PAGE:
South Africa’s prospects for growth and development will depend increasingly on diversifying and strengthening of economic links with countries in the south, said Trade and Industry Minister Rob Davies.
Speaking at the expert group meeting at Jakarta, Indonesia, Davies said that BRICS [Brazil, Russia, India, China and South Africa] was an important voice for emerging economies, adding that while South Africa’s economic links with traditional trading partners remained important, prospects for growth and development will depend on diversifying and strengthening economic links with economies of the south, including Indonesia.
“The expansion of South Africa’s trade and direct investment with the countries of the South, notably the BRIC countries, continues apace, with China and India at the forefront,” he told the meeting.
Indonesia is the largest economy in South-east Asia, with gross domestic product (GDP) of around US$1-trillion.
According to the Department of Trade and Industry, trade between South Africa and Indonesia grew between 2007 and 2011, with SA ranking 23rd as a destination for Indonesian exports, and Indonesia ranking 26th for imports from SA.
South Africa ‘looking to the south’
The share of the European Union in South Africa’s total trade has declined from 36% in 2005 to 26.5% in 2011. “By contrast, the share of the BRIC countries in South Africa’s total trade has increased from 10% in 2005 to 18.6% in 2011,” he said.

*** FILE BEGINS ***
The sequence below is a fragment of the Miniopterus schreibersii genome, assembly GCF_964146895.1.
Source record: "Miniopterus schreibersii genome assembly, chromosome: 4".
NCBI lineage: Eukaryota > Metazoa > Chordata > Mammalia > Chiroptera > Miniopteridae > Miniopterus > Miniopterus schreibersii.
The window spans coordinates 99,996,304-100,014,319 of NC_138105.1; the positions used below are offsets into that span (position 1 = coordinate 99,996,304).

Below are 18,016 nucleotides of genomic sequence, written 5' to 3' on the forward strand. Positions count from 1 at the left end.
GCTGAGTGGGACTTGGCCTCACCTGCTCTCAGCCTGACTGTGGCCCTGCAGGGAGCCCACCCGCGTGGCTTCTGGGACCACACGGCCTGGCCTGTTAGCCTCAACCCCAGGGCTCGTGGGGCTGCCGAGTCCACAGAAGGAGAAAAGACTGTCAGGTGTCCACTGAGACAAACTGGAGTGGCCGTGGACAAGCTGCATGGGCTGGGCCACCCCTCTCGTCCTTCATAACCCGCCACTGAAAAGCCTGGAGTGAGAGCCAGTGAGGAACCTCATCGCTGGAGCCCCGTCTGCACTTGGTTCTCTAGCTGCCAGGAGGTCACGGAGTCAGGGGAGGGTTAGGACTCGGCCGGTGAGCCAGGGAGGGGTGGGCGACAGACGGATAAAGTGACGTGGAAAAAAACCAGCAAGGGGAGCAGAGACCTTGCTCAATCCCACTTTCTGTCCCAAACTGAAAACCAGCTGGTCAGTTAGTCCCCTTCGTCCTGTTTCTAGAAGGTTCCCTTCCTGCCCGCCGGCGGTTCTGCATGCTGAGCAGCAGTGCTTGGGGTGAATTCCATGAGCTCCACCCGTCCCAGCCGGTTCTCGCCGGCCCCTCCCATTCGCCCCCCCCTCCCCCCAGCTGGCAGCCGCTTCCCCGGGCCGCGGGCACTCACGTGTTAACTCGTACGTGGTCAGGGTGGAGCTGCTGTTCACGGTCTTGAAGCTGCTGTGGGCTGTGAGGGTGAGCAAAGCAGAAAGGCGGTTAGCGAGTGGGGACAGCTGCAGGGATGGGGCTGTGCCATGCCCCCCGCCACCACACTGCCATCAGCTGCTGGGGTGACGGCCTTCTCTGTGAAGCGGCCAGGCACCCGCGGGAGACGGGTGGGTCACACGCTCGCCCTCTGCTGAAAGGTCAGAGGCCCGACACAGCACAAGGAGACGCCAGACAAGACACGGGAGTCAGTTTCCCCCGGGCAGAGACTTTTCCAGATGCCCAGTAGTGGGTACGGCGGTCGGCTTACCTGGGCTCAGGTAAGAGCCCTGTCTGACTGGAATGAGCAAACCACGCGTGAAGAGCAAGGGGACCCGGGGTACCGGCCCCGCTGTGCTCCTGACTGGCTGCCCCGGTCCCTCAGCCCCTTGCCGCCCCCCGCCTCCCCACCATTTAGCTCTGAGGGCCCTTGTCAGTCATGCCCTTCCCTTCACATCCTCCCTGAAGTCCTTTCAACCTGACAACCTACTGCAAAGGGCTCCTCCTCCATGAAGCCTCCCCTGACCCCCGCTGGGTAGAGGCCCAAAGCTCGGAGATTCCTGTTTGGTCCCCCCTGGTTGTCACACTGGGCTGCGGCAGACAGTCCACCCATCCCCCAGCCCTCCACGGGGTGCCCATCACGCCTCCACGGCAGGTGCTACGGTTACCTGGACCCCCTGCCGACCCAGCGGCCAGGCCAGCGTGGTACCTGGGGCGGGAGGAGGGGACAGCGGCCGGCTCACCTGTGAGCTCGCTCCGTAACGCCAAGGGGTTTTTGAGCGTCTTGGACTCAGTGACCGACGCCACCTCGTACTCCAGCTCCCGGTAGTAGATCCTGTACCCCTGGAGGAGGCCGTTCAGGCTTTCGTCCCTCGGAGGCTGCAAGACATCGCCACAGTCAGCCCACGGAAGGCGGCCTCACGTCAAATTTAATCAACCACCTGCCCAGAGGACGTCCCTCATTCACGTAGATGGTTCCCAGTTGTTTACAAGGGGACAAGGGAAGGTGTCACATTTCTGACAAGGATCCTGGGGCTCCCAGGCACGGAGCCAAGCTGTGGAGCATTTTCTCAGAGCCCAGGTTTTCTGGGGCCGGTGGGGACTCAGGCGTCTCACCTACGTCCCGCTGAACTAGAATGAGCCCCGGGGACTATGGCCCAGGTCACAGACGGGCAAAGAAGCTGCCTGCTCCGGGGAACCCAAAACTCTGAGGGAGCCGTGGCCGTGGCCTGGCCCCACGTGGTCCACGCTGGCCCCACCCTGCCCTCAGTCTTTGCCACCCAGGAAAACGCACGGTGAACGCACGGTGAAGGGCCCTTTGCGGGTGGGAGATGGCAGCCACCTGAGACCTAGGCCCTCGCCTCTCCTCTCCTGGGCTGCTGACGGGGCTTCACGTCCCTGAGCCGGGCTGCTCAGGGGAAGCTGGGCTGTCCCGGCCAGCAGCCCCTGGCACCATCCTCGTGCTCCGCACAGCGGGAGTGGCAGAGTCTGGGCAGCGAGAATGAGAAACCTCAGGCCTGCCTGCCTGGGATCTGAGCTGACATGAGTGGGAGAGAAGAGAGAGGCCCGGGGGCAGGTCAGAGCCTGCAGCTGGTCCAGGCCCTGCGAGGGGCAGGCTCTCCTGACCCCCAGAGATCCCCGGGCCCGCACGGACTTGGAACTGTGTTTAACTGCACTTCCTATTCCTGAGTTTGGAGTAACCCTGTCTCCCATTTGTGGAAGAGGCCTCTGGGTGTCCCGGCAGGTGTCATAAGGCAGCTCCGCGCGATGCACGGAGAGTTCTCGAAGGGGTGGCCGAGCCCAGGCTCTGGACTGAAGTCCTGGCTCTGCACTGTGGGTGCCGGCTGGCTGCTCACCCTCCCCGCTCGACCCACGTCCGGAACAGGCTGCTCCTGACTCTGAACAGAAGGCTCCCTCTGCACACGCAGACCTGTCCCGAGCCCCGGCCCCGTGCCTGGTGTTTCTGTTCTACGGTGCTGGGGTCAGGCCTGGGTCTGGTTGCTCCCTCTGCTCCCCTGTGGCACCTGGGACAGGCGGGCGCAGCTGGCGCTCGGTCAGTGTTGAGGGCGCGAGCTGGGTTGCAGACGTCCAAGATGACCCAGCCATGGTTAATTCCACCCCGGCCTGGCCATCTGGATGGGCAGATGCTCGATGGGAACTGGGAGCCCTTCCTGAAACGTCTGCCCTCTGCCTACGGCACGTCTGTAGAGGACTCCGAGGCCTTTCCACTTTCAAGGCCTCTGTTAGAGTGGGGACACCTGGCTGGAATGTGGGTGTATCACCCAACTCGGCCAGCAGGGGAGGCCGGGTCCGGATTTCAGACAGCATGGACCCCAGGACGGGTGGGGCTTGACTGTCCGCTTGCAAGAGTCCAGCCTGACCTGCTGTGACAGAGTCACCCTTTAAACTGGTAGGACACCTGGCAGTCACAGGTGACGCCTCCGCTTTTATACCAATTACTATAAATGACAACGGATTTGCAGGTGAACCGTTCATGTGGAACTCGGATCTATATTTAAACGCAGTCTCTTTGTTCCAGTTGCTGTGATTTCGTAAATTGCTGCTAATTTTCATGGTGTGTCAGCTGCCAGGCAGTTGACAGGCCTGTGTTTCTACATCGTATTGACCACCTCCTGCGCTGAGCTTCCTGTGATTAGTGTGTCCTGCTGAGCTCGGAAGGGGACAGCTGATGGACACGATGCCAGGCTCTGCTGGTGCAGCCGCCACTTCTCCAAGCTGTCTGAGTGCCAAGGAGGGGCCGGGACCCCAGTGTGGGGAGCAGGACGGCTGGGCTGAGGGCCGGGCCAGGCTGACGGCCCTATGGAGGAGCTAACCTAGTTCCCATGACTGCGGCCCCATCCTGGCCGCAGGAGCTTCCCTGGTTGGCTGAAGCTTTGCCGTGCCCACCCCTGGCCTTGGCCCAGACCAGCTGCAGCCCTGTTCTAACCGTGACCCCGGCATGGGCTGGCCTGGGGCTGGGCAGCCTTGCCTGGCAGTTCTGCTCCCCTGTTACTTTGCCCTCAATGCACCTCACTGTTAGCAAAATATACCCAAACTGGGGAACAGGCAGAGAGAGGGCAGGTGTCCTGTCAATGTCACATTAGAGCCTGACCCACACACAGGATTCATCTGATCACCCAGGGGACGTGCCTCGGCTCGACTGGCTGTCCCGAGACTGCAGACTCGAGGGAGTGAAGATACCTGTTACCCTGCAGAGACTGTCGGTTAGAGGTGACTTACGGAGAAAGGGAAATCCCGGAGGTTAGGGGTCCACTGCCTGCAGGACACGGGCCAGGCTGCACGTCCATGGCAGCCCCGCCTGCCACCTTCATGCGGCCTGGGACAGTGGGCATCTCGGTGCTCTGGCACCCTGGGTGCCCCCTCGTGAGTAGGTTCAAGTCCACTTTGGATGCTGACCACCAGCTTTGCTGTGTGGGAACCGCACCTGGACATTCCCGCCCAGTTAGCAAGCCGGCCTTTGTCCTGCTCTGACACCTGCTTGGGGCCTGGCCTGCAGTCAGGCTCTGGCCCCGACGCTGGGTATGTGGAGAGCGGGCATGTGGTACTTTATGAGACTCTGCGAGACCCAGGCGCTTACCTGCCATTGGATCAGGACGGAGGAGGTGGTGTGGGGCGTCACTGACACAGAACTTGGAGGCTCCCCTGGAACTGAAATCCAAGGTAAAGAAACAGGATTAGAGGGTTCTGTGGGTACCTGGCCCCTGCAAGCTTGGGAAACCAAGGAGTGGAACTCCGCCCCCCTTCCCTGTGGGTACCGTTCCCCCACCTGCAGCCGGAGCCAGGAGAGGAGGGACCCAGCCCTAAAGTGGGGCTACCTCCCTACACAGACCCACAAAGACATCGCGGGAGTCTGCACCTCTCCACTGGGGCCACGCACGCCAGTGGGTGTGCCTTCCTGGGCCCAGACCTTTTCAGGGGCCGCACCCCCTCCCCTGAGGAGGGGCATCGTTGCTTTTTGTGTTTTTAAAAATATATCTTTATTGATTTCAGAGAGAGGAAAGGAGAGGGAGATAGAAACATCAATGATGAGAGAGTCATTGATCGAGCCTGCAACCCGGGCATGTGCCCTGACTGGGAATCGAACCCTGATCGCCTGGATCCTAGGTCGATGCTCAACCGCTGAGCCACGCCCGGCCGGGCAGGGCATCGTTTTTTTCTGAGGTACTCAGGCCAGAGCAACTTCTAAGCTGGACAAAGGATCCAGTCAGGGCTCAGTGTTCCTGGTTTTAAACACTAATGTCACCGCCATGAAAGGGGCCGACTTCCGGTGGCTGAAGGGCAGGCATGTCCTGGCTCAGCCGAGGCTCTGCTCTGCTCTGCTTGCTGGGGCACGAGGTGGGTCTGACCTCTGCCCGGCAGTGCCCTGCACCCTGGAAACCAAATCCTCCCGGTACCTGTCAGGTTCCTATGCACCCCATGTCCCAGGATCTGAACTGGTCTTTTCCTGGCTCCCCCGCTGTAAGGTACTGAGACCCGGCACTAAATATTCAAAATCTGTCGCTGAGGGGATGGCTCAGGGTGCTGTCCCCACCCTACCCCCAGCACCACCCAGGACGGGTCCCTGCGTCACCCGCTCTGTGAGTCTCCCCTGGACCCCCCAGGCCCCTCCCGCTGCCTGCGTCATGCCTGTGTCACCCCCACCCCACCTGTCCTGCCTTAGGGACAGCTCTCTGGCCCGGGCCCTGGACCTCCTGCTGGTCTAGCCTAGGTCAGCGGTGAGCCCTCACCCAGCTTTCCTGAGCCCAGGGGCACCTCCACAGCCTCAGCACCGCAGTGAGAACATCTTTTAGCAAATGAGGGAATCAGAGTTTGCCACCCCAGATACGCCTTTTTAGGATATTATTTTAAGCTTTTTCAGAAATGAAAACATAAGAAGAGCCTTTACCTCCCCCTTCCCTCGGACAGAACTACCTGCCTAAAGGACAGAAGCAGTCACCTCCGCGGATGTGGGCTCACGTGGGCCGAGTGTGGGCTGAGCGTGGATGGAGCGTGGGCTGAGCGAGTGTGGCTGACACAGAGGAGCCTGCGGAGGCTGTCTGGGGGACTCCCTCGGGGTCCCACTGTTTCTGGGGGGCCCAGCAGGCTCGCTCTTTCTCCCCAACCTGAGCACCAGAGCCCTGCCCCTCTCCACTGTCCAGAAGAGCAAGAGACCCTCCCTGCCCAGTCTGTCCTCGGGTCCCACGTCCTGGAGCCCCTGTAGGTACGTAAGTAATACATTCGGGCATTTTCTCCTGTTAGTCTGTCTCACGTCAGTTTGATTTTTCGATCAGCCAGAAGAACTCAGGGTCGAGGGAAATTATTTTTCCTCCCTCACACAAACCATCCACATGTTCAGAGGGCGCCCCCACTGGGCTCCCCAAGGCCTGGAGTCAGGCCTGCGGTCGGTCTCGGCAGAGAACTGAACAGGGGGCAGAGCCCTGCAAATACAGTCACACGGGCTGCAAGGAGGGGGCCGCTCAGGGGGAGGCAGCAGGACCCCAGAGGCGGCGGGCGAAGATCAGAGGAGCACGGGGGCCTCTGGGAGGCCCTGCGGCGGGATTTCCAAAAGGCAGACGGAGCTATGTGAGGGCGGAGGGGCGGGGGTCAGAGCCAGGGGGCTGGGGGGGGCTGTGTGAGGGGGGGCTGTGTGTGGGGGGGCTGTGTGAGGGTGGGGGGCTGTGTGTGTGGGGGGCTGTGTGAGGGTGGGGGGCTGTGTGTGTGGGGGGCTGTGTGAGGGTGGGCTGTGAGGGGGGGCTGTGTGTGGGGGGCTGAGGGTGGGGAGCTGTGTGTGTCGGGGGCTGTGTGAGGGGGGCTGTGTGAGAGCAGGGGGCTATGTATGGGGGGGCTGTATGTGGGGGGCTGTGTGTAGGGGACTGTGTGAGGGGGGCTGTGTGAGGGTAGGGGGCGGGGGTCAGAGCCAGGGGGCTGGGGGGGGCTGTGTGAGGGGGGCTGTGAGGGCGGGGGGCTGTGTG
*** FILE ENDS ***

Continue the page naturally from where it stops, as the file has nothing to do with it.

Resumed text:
South Africa, said Davies has a direct interest in extending BRICS cooperation to support Africa’s economic development agenda. Davies co-chaired the two countries’ Joint Trade Committee (JTC) with his Indonesian counterpart Gita Wirjawan.
Supporting Africa’s development agenda
Davies said South Africa had a direct interest in extending BRICS cooperation to support Africa’s development agenda, particularly by “increasing financial aid to build infrastructure and industrial capacity, and increasing imports of value-added manufactured products from the continent.
“The abundant natural resources of Africa, the growing consumer power of Africa’s emerging middle class, and high growth rates offer an opportunity to build a more sustainable and mutually beneficial relationship with Africa in the next decades,” said Davies.
The South African government is of the view that the BRICS led Development Bank that is under discussion should mobilise resources for infrastructure and sustainable development projects in BRICS and other Emerging Economies and Developing Countries (EMDC).
South Africa will host the 5th BRICS Summit in March 2013 with preparations of the summit being already at an advanced stage. South Africa was admitted to the economic bloc of emerging markets in 2010.
Among the key decisions expected to come out of the South African summit include the formation of a BRICS Development Bank. The plan is a subject of discussion among BRICS leaders who see it as a possible alternative financial institution to the International Monetary Fund and World Bank.
The aim behind the creation of a BRICS bank is to have a development-focused finance institution to support and drive commerce between the BRICS economies.